Dancing through oceans

Once upon a time I placed my palm to my face as my friend announced that she thought there was only one type of whale.

“And which type might that be?”

I asked, surprised at the thought of this concept.

“You know, the whaley type.”

She responded, content with her answer.

Maybe she was thinking of the biggest animal known to man, the blue whale, who’s heart is the size of a small car. The whale that marks the benchmark for awe inspiring mass amongst the animal kingdom while somehow simultaneously achieving  such incredible levels of grace and beauty in its movements.

Or maybe she was thinking of the Beluga whale, such a unique looking specimen which is so pale grey it almost appears to be white in the right levels of sunlight. Its bulbous forehead housing a rather intelligent brain, with aquarium workers claiming to hear the Belugas speak to them through the glass panels.

What if she was thinking of the Sperm whale, known for its giggle-inducing name, which appear to me to look like big long rocks with tails. Maybe she was thinking about how they sleep vertically in a circular group to resemble pillars of ancient ruins in order to be protected against loitering predators.

In my brain, there are too many whales to name. Toothed whales, baleen whales, smaller whales and gigantic whales. Lonely whales who call long distances to find somebody, anybody to share their lives with, whales in family groups migrating long distances together and whales who have succumbed to the whaling villages who use their meat for food and their hide for their homes. I wonder how a person can believe there is only one species of whale in amongst all of the vast diversity.

Personally, I never grasped the true awe of whales until I was acquainted by many mother Humpbacks, teaching their calves to breach in order to rid their backs of parasites. I watched intently as the mothers jumped first, heaving their huge and weighty bodies out of the ocean, somehow defying the laws of physics, flipping over and slamming themselves back into the ocean causing an enormous splash. The calves followed, they were babies by name but hardly by size. They heaved their smaller bodies out of the water and following mum, awkwardly fell back into the ocean from which they came.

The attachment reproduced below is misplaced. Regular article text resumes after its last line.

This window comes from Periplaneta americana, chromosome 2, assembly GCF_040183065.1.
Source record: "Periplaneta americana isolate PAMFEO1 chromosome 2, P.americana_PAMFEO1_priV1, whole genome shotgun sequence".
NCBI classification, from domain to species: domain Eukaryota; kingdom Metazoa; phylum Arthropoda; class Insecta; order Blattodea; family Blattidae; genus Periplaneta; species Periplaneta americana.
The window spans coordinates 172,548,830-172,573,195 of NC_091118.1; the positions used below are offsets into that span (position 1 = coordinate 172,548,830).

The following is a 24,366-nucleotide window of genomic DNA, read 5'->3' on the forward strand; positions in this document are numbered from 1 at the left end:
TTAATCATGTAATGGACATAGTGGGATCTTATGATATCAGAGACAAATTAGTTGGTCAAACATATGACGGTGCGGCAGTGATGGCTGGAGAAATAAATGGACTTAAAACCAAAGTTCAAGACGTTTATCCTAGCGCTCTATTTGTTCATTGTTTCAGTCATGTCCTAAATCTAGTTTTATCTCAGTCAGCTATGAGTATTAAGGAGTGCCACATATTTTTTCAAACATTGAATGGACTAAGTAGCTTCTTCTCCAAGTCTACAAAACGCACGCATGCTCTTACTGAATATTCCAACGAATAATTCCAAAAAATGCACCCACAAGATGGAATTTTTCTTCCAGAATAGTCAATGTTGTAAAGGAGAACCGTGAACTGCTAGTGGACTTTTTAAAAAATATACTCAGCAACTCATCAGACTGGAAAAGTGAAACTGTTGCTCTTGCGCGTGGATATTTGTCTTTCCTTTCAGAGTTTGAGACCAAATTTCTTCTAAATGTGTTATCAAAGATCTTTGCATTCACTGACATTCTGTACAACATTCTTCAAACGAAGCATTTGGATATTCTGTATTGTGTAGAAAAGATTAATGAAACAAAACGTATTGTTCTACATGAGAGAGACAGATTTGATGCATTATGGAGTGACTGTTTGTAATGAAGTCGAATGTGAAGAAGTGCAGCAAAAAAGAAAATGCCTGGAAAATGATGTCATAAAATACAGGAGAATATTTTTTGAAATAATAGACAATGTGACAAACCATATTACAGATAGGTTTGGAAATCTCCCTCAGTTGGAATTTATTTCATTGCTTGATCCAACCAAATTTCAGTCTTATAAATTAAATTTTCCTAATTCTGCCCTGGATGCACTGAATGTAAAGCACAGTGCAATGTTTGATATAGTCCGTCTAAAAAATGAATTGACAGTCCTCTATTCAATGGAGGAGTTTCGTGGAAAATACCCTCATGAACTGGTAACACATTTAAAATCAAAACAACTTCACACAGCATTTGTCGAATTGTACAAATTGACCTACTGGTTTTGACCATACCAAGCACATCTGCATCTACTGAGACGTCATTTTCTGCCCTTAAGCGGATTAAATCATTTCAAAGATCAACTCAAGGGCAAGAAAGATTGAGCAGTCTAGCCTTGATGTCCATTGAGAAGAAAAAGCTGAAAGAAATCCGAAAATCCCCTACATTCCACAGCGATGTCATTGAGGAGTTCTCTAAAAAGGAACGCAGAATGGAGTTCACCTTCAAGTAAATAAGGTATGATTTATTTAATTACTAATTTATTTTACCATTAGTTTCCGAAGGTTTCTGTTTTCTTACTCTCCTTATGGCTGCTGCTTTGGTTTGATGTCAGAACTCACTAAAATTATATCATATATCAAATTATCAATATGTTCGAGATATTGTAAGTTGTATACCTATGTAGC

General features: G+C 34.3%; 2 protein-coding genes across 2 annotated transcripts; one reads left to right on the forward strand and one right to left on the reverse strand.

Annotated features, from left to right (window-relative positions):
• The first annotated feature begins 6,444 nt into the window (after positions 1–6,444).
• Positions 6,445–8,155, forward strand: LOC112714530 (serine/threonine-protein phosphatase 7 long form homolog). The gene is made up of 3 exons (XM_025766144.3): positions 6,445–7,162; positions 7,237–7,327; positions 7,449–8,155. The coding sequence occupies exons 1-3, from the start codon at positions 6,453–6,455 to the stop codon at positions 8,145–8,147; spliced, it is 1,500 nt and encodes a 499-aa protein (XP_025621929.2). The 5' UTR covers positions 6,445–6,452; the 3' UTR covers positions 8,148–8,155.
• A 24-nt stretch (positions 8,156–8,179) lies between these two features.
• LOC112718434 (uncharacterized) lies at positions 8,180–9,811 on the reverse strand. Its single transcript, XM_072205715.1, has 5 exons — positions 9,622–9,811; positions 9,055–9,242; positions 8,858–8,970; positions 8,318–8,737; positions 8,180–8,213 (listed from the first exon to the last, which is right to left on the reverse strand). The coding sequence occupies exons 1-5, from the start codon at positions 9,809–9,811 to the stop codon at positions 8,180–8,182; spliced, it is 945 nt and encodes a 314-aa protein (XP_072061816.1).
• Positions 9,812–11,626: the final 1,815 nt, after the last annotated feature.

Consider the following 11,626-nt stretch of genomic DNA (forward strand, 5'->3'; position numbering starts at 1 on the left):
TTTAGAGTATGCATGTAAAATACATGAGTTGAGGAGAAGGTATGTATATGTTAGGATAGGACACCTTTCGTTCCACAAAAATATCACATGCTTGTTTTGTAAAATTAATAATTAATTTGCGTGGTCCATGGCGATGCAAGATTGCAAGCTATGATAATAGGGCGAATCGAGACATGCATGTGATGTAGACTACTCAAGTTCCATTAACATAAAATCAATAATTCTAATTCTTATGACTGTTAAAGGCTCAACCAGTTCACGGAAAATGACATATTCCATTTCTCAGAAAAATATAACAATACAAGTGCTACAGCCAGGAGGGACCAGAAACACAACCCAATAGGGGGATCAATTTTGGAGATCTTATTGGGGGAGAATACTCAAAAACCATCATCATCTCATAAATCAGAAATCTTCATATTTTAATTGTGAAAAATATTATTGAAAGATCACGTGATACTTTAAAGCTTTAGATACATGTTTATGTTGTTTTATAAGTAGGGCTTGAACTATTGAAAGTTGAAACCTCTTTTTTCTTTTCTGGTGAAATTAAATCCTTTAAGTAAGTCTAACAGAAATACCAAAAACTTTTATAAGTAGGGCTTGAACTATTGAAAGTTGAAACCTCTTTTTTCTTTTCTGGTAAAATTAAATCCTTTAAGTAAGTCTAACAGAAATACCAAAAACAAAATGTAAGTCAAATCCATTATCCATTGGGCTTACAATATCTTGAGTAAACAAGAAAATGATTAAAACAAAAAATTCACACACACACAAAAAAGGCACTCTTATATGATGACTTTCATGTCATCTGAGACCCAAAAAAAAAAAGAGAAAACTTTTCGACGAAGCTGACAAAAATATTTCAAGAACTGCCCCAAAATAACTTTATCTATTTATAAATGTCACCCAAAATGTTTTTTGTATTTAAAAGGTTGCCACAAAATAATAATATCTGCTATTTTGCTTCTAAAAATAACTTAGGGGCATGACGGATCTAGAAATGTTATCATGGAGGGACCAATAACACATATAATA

Seeing them up close was only reaffirming what I saw in National Geographic photographs and David Attenborough documentaries. The bumps on their head gave them a unique texture along with the straight ridges that they sported on the underside of their bodies. The smooth skin on their backs and dorsal fins were marked and nicked from a rough ocean life of predators, rocks and communication with other whales, as if they were covered in graffiti like common street mammals. Their dorsal fin was the most peculiar of all however, as its small bulbous point was hardly the angular fin that most cetaceans possess. They were absolutely stunning, and happy to show off their tails and flippers to us mere humans while we were ogling at them from the boat.

Watching these beauties I couldn’t help but be overwhelmed with the feeling that these creatures were real and alive in front of me, in a way that led me to believe I formerly regarded them as fictional and magical beasts. It is one thing to accept that whales exist from watching them in documentaries and seeing them in photos but it is another thing to sit in wonderment as they dance through the ocean around you. To add one last slice of magic, their song reverberated through the boat and filled our ears with the most wonderful sultry melody. They truly were the best performers of that slice of ocean.

It is a shame that whales are hunted so dramatically all over the world, especially in Nordic countries, and more so, it is a shame that something so vast and magnificent is confined to a life behind glass for human entertainment. Seeing whales in the wild is a truly amazing experience and I urge you to add them to your bucket list of animals to see. I was planning on swimming with the Humpbacks, however due to the young calves being present, we didn’t come between the mums and their babies within their safe haven and put ourselves in potential danger. Whales taught me a long time ago that seeing animals perform their song and dance for you in the wild on their own, is a far more breathtaking experience than knowing a human orchestrated their behaviour. The world is magical without our interference, and whales are definite proof of that.

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